Conservation of water has become a requirement for many facilities, cities, states and the federal government. The need to conserve is now a worldwide endeavor and with a heightened sense of urgency. This need is driven by three main reasons: the availability of water, current sewer capacity and rising costs or budget cuts. The other important word to know and foster is water efficiency - the implementation of fixtures and products to achieve water conservation goals.

Another issue with water in general is not only the simple availability but the health effect available water has: having water fairly readily available in homes and places of habitation improves sanitation. Improved sanitation leads to better health and education in general. Financial benefits are also derived if water is readily available as no one has to spend time hauling it sometimes from many miles away, which time could be spent more productively for a family or community.

There are many product categories which help and improve water efficiency:

Most water saving toilets and urinals are still flushed with potable water and it is estimated that up to 20% of the available drinking water in the world is flushed down the drain, wastefully. In addition, leakage of water delivery lines may add an additional 8% to the above.

Toilets come in a large variety of models, flushing types and applications. In most of the Western World urinals use from 3.5 gal down to .8 gal per flush. Then there are water saving toilets such as waterless toilets which work for example on a mulching system, incineration system or simply a collection system basis. These are mostly installed in outlying areas, camps or parks. Non water using toilets are often a first step for remote areas or countries where water infrastructure is not readily available.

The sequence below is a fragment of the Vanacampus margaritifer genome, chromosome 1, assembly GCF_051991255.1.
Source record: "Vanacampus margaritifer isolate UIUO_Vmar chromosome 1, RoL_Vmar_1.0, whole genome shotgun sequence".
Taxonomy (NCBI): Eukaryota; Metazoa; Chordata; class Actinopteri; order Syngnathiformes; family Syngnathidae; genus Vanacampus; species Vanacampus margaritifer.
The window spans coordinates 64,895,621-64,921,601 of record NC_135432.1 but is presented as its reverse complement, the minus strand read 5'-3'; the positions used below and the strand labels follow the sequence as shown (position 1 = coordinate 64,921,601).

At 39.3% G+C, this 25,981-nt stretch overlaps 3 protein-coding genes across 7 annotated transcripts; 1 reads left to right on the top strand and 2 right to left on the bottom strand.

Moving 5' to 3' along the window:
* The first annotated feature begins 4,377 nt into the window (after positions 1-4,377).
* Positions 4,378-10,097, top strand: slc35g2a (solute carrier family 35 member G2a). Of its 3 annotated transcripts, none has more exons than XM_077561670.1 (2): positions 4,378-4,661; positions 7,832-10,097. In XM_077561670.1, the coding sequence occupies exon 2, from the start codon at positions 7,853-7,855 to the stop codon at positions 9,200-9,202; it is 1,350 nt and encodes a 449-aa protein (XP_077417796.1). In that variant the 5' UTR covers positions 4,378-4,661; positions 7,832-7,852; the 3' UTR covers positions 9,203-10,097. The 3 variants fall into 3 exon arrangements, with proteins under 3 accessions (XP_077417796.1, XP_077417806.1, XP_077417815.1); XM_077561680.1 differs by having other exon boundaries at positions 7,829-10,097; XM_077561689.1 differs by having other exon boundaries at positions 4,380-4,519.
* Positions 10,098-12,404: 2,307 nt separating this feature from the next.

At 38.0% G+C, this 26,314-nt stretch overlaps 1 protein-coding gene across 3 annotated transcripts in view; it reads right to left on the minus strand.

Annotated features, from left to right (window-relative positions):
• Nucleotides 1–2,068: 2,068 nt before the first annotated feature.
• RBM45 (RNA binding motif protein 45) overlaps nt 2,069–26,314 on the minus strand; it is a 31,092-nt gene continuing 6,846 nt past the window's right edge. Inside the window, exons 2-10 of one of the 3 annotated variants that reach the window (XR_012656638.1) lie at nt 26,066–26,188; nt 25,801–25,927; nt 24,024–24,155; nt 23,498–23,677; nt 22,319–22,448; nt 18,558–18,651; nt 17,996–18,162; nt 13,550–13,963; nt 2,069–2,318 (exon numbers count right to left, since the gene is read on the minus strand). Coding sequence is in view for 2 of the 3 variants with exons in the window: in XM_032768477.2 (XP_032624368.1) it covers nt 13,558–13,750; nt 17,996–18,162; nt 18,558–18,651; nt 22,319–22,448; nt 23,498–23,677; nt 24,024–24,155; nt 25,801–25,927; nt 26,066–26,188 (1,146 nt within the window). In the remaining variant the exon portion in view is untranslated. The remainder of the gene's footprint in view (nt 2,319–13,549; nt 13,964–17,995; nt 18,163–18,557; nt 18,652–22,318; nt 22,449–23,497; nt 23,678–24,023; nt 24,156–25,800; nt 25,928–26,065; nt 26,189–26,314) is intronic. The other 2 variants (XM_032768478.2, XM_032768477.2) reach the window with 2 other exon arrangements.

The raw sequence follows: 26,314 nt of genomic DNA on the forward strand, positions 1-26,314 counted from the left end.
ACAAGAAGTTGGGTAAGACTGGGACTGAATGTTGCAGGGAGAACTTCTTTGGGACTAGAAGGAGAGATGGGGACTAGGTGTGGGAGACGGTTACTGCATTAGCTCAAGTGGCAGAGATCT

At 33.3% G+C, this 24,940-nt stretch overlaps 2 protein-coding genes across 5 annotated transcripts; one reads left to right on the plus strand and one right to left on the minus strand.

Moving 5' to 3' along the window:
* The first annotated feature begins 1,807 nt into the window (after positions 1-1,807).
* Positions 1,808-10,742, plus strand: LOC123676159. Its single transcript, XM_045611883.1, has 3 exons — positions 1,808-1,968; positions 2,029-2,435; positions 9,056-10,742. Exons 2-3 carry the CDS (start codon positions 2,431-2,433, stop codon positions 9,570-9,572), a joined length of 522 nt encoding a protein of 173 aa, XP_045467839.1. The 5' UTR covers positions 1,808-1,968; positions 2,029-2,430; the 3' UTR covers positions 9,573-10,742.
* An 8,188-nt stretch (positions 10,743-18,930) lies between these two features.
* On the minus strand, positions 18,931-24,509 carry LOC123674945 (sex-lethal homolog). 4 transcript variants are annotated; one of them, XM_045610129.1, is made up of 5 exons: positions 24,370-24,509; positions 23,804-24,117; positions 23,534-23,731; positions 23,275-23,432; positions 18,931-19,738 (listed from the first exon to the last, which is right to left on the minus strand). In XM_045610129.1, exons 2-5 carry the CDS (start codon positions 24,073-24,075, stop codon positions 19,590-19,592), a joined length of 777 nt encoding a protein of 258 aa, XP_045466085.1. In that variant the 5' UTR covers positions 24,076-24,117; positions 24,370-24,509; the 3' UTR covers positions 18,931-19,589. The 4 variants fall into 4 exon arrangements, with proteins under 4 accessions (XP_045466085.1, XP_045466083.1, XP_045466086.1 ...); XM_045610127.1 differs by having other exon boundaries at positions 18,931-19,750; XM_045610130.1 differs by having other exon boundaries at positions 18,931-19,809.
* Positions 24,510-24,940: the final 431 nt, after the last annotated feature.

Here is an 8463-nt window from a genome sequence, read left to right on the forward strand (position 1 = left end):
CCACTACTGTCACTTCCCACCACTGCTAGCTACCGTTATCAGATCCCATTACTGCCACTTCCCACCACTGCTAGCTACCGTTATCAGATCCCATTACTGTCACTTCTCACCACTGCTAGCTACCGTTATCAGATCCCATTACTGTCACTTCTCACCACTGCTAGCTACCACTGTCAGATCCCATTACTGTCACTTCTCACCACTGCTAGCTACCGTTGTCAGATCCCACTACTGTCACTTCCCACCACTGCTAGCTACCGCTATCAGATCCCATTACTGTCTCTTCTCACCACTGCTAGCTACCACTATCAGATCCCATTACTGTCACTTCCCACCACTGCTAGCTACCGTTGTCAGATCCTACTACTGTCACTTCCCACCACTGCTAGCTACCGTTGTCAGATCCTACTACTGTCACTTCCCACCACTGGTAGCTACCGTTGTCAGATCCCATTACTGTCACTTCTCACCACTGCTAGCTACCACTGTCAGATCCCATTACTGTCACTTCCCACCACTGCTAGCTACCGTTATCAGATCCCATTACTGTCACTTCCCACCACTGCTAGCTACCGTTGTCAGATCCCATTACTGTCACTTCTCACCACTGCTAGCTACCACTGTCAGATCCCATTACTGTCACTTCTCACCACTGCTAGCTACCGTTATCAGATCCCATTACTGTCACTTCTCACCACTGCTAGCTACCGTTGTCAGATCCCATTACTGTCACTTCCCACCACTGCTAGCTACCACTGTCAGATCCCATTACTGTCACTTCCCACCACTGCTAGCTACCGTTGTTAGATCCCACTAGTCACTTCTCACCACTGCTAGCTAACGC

For flushed urinals it is the same, they come in a large variety of models, flushing types and applications. Urinals have been installed for about the past 90 years, using mostly 3 gal per flush. In new installations today, most urinals use less than 1 gal, with some working at .5 gal or .124 gal per flush. The next generation have been Waterless No-Flushâ„¢ urinals that offer zero water consumption and have been around and installed for about 25 years.

A Waterless urinal saves on average 20,000 to 45,000 gallons of water a year. Twenty-two Waterless urinals can save up to 1,000,000 gallons of water per year!

For example, it can be estimated that there are approximately eight to nine million flushed urinals installed in the US alone, with approximately 100 million people using these fixtures on a daily basis. Assuming an average two gallon flush, the potable water use of urinals alone in this country is approximately 160 billion gallons per year! And for water saving toilets it could be at least twice that.

160 billion gallons of water is equivalent to the water usage of 490,000 homes or 1.9 million people per year. This vast amount of outflow to the sewer and septic systems can be eliminated in addition to the use of chemicals to treat this effluent amount.

On your local level this could mean: A typical office building restroom with three urinals and 120 men equals a yearly water use of 237,600 gallons of potable water flushed down the drain. This assumes three uses per person per day and only 220 working days.

For large facilities such as convention centers or hotels, there are so called water brooms. These can take the place of using a hose, even with a nozzle, for cleaning efficiently large surfaces. They have a wide front to cover areas better, have high tech spray nozzles and save about 60% of the water normally used with a hose.

For restaurants , a lot of water is wasted cleaning dishes. New so called pre-rinse spray washers/nozzles can be employed to reduce water use by as much as 40%.

Be it water saving toilets, waterless urinals or water brooms, these are all proven easy to employ/install products which help save valuable water and costs for a facility.

Please contact your local water district for available rebates or contact our office for rebate information.